Recently I have performed a large number of web application penetration tests against websites that use WordPress. I have found some of them quite secure and well configured but others allowed a full compromise of the WordPress administration section, with subsequent full control of the webserver.
In this article I am going to describe a scenario of a recent penetration test of a website using WordPress. Since WordPress is probably one of the most popular Content Management Systems (CMS), the following steps can be replicated against a large number of similar WordPress sites and with a few changes against other CMS such as Drupal, Joomla and so on.
One of the first things to do during a test is to identify which technology the target website is using and at the same time which version. Identifying the version of an unhardened WordPress is straight forward. By browsing the default “readme.html” WordPress lets us know the current version installed:
When this information is collected, it is possible to search online for public vulnerabilities related to that specific version. Unfortunately the research did not reveal any good vulnerabilities and the next step was to enumerate the WordPress plugins.
A good tool to do that is WPScan (http://wpscan.org/) which also shows the version of WordPress and if the identified plugins have publicly disclosed vulnerabilities. Another tool to enumerate WordPress plugins by brute-forcing the website is Dirbuster (https://www.owasp.org/index.php/Category:OWASP_DirBuster_Project). Since the WordPress plugin web path is known it is possible to configure Dirbuster for searching the plugin readme file as below:
Note that the “intruder” in Burp or any other brute-forcing tools can be also used to achieve the same result.
However all these tools will be useless if you do not have a good wordlist. WPScan has the following plugin list which can be used along with Dirbuster or Burp.
Alternatively you can create your plugins list by crawling the official WordPress site at http://wordpress.org looking for the most popular plugins. The following Python code was used to generate a plugins list by crawling the first 20 pages of the website.
When the enumeration phase of WordPress plugins was completed I searched online for public vulnerabilities related to the identified plugins. Good websites are http://www.exploit-db.com/, http://packetstormsecurity.com, http://1337day.com and the new Shodan exploit searching engine https://exploits.shodan.io.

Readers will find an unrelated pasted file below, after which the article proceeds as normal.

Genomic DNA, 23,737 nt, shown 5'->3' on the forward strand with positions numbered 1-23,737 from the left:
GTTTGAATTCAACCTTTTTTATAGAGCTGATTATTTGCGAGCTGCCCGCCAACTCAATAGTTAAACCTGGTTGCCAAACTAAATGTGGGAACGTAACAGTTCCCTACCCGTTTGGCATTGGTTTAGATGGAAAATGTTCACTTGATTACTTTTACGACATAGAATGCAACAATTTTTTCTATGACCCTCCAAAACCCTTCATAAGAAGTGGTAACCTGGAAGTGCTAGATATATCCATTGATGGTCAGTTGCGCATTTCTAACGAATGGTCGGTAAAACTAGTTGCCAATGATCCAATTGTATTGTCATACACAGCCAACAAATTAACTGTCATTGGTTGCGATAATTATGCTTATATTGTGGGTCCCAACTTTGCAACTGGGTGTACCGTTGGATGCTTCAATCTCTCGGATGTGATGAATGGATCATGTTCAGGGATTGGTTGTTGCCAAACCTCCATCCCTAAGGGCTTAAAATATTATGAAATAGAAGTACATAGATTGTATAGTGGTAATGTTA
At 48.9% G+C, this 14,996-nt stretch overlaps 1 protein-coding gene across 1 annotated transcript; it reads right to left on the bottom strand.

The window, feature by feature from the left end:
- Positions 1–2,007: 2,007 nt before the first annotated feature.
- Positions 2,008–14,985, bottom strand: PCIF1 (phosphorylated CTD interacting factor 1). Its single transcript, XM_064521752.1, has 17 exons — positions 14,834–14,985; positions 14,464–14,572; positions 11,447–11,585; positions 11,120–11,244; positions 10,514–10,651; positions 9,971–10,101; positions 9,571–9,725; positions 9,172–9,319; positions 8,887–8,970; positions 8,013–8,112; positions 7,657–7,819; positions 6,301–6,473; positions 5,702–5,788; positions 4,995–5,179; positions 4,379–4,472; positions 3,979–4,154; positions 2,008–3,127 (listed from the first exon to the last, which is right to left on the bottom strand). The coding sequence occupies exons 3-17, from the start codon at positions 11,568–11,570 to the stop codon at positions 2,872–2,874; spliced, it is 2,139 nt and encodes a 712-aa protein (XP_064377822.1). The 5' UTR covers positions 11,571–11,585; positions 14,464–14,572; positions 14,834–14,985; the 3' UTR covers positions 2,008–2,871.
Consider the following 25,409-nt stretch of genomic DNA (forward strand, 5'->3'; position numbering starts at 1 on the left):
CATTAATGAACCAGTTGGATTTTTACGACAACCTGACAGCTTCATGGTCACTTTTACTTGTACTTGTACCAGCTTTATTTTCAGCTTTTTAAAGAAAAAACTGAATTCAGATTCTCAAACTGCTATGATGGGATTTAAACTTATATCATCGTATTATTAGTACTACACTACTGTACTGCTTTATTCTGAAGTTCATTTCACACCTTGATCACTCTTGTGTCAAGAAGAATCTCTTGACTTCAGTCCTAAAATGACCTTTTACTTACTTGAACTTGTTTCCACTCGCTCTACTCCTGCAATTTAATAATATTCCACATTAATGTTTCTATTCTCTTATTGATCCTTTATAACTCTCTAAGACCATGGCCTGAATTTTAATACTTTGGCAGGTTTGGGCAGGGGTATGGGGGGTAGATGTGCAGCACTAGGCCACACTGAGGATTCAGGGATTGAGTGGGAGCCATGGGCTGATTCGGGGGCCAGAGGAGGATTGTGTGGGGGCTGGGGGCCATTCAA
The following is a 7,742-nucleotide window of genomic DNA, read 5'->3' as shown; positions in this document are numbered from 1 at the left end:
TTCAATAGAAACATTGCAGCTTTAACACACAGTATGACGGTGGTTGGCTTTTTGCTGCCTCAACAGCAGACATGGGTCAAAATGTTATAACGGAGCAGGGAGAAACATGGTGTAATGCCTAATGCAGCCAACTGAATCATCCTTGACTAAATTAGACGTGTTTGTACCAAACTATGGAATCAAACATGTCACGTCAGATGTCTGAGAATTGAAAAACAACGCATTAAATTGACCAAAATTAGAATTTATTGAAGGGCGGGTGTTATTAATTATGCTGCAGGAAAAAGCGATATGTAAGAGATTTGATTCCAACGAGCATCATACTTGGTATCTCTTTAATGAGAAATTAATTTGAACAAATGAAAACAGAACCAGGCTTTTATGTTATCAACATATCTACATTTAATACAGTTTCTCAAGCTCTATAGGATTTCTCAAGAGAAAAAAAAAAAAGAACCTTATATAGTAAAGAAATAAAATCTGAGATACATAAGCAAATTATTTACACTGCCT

One of the plugins was vulnerable to a SQL Injection. A SQL Injection vulnerability in a WordPress site basically means obtaining WordPress administrator privileges and thus a PHP shell on the website. Through SQL injection in fact it was possible to read the reset password key from the database by resetting a WordPress administrator’s password at the following URL.
Then the following SQL query was used to retrieve the reset password key from the database:
And finally the following URL allowed resetting the WordPress administrator’s password.
And consequently it allowed logging into the WordPress administration section.
Before I mentioned that SQL injection in a WordPress allows uploading a PHP shell on the website as well. This is possible because by resetting an administrator’s password then you have privileges to access the WordPress theme editor, and in case you have write access, it allows adding arbitrary PHP code. As a result, a PHP shell was uploaded:
At this point WordPress was fully compromised and access to the webserver was obtained. Unfortunately the privileges on the webserver were restricted to a low privileged user “www-data”. A privileges escalation attack was thus necessary to elevate my privileges to root.
I tend to avoid local privilege escalation exploits on production systems in order to minimise denial of service as much as possible so for this reason I established a reverse shell connection and I started exploring the file system of the webserver. A large number of files and directories were found to have excessive privileges:
The “wp-cron.sh” bash script was also found to be executed with root permissions every 5 minutes in the “crontab” file. Since a low privileged user had write permission to the “wp-cron.sh” file I was able to add a line at the bottom of the file in in order to spawn a bash shell into a localhost connection on TCP port “8080”. When cron executed the script (after 5 minutes), I was able to obtain root access on the webserver by connecting to that port. These steps are illustrated below:
In summary, both the WordPress website administration section and the web server were fully compromised. Whenever you install a CMS, ensure that you only install the plugins you need, delete unnecessary default files, and keep the core CMS and plugins up-to-date.